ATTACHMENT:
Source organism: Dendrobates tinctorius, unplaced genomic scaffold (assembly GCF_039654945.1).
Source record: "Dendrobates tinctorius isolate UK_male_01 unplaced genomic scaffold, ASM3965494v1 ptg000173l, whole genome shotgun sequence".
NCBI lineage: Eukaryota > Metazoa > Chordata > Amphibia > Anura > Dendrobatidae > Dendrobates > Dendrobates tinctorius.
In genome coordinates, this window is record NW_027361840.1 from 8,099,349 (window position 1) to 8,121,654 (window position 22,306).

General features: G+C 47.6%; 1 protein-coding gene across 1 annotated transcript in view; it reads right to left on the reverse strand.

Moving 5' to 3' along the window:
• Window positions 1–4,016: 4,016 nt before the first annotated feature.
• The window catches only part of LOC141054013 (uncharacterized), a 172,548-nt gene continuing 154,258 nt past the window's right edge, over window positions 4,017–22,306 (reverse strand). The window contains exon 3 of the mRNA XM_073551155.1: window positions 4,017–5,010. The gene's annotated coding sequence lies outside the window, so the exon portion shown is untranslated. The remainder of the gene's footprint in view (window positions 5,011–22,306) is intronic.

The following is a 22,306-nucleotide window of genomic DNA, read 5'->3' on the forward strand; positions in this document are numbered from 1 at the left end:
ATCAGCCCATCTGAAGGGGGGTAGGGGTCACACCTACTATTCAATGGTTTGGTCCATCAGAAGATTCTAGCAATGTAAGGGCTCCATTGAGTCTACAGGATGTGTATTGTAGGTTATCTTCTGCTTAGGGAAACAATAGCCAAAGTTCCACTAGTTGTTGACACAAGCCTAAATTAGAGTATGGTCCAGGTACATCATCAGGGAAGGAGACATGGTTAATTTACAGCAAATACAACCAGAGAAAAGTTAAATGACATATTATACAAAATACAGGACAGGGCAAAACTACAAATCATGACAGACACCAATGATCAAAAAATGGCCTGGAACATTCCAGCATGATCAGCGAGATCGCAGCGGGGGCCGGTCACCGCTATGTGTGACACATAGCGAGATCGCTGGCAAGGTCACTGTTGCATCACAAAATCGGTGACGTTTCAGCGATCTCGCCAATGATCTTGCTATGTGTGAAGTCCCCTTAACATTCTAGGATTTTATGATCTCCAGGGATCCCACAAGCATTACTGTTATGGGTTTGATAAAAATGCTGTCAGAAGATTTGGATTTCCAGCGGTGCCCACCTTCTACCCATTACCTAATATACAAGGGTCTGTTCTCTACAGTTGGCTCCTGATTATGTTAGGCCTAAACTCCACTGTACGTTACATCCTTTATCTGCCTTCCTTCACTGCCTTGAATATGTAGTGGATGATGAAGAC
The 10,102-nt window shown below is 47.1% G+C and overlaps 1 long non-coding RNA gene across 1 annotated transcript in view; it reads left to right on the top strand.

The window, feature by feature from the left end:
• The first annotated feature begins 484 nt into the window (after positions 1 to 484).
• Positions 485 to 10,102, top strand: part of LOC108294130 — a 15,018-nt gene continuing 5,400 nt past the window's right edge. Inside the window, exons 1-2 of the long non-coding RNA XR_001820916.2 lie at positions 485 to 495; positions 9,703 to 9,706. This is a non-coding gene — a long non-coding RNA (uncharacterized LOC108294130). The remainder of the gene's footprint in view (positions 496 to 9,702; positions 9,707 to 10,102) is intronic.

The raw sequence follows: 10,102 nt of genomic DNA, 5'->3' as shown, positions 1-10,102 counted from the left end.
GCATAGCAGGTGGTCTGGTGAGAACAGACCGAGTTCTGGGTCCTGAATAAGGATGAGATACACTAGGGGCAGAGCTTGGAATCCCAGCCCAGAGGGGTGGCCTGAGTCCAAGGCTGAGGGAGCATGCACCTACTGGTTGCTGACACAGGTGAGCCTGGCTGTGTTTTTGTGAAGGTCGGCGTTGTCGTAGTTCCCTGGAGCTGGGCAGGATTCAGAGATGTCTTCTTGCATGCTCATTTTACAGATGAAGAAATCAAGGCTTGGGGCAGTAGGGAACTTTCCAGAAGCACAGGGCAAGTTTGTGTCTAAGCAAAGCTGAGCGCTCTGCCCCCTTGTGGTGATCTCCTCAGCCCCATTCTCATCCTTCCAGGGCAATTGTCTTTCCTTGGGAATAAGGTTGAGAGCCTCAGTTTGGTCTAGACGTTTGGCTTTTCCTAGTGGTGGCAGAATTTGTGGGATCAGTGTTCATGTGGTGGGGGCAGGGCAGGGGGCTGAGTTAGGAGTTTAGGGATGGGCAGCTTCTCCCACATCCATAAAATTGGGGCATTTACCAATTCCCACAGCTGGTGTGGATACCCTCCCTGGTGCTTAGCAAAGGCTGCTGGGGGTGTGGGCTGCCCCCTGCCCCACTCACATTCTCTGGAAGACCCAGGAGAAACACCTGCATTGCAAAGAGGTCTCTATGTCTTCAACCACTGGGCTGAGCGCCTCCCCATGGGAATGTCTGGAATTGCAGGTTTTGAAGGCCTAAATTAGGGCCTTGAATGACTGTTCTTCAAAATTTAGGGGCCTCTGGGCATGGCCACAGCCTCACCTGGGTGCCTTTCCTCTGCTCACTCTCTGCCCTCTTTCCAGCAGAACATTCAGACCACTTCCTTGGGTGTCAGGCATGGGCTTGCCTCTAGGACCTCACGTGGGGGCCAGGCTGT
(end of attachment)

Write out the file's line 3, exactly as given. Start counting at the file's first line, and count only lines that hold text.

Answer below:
NCBI lineage: Eukaryota > Metazoa > Chordata > Amphibia > Anura > Dendrobatidae > Dendrobates > Dendrobates tinctorius.